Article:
Providing property rights to those stuck in unproductive ‘rural’ areas could be a way to accelerate urbanisation, allowing rural residents to either sell their land or use it as an asset to finance migration to or settlement closer to urban economic opportunities. Such an approach is, again, unlikely to be a panacea, and the blanket imposition of private rights in the homeland areas will cause more upheaval and harm than benefits. Instead, as advocated throughout this article, what is required is a gradual bottom-up approach; an approach that takes rural realities and demands from some for the preservation of customary, security enhancing arrangements into account.3 What is vital, if we are to move towards a more equitable property rights regime, is that policies and analyses move away from thinking about land reform as a purely rural or agricultural question, and focus instead on ways to strengthen the links between rural and urban areas.4 Undoubtedly, as Hart and Sitas (2004) pointed out some time ago, maintaining access to rural homes and some land is partly driven by a desire to maintain forms of security in the face of the volatile nature of urban living and labour markets. What we do not know, however, is the extent to which rural insecurity, caused by undefined property rights, prevents poor people from using their assets to increase their capacity and their ability to gain access to urban opportunities.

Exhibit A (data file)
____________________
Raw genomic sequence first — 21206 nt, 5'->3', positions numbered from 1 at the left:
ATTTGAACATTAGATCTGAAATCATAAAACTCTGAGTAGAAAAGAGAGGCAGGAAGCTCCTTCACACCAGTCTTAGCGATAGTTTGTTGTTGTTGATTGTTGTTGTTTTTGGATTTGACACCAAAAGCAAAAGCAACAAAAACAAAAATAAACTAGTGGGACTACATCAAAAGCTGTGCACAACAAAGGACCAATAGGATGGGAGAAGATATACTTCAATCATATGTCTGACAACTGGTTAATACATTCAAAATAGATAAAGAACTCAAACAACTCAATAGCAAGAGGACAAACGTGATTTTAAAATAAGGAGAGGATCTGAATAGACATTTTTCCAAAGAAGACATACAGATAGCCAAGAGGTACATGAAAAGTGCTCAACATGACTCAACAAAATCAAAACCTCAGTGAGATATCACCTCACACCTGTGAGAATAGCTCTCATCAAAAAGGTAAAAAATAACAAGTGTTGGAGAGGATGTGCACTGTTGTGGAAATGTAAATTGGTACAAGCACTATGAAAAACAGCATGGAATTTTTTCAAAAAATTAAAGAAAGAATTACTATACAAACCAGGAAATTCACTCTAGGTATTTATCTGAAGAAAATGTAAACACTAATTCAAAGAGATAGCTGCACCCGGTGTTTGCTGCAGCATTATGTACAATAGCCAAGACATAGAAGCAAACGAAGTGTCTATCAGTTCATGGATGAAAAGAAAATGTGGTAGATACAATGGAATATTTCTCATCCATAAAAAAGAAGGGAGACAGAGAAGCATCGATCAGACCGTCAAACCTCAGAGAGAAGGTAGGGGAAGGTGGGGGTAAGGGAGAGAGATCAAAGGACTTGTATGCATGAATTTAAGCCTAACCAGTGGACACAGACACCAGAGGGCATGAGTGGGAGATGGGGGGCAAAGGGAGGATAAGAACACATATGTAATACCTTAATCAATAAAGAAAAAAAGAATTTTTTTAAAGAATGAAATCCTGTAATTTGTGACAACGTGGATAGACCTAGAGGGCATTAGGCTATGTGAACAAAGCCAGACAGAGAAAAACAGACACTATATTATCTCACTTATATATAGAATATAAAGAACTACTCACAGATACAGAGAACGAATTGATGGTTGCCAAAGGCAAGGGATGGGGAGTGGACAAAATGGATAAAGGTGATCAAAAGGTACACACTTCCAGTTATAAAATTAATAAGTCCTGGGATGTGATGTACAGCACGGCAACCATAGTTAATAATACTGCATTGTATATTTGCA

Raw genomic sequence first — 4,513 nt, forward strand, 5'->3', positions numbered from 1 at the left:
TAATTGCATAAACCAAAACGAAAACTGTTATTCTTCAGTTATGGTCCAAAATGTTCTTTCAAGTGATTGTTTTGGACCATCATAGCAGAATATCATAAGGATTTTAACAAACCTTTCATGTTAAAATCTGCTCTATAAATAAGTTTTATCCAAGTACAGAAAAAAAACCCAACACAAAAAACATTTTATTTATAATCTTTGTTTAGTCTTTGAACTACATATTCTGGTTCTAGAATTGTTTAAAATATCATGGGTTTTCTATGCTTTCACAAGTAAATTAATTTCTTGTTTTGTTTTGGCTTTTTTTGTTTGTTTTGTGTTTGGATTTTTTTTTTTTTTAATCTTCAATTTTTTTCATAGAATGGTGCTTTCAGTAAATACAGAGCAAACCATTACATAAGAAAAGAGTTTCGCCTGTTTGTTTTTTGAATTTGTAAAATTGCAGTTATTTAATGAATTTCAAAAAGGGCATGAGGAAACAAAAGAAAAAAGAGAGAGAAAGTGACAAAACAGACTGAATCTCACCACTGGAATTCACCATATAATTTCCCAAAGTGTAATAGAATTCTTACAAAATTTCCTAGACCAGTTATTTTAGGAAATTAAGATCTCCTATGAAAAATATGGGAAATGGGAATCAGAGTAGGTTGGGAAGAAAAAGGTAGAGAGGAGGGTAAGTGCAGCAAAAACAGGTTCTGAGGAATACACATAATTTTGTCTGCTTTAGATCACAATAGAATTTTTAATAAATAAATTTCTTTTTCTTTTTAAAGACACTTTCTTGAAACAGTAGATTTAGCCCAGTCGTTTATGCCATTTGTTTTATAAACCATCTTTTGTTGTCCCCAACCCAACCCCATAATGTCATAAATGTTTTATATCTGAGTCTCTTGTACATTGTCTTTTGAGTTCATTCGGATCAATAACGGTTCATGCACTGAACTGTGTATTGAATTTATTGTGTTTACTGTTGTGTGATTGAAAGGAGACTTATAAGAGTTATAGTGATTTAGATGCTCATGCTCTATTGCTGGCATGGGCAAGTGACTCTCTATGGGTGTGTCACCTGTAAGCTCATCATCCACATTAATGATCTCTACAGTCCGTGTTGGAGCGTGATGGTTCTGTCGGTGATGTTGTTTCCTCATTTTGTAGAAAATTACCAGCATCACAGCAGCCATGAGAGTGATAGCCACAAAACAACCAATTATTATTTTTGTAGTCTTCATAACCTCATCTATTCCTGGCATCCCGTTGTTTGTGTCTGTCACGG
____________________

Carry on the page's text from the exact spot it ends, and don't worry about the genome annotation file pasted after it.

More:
In housing policy, a similar ambivalence within the state has been very evident. Originally, the housing authorities were mostly unconcerned about the property rights of those who received the township-like RDP housing, and in fact put limits on the rights of recipients to use their houses as business premises, to rent their houses and to sell their houses. As already noted, a greater emphasis on property rights has now emerged, but ambivalence remains at the highest levels. In 2004, the department set out to: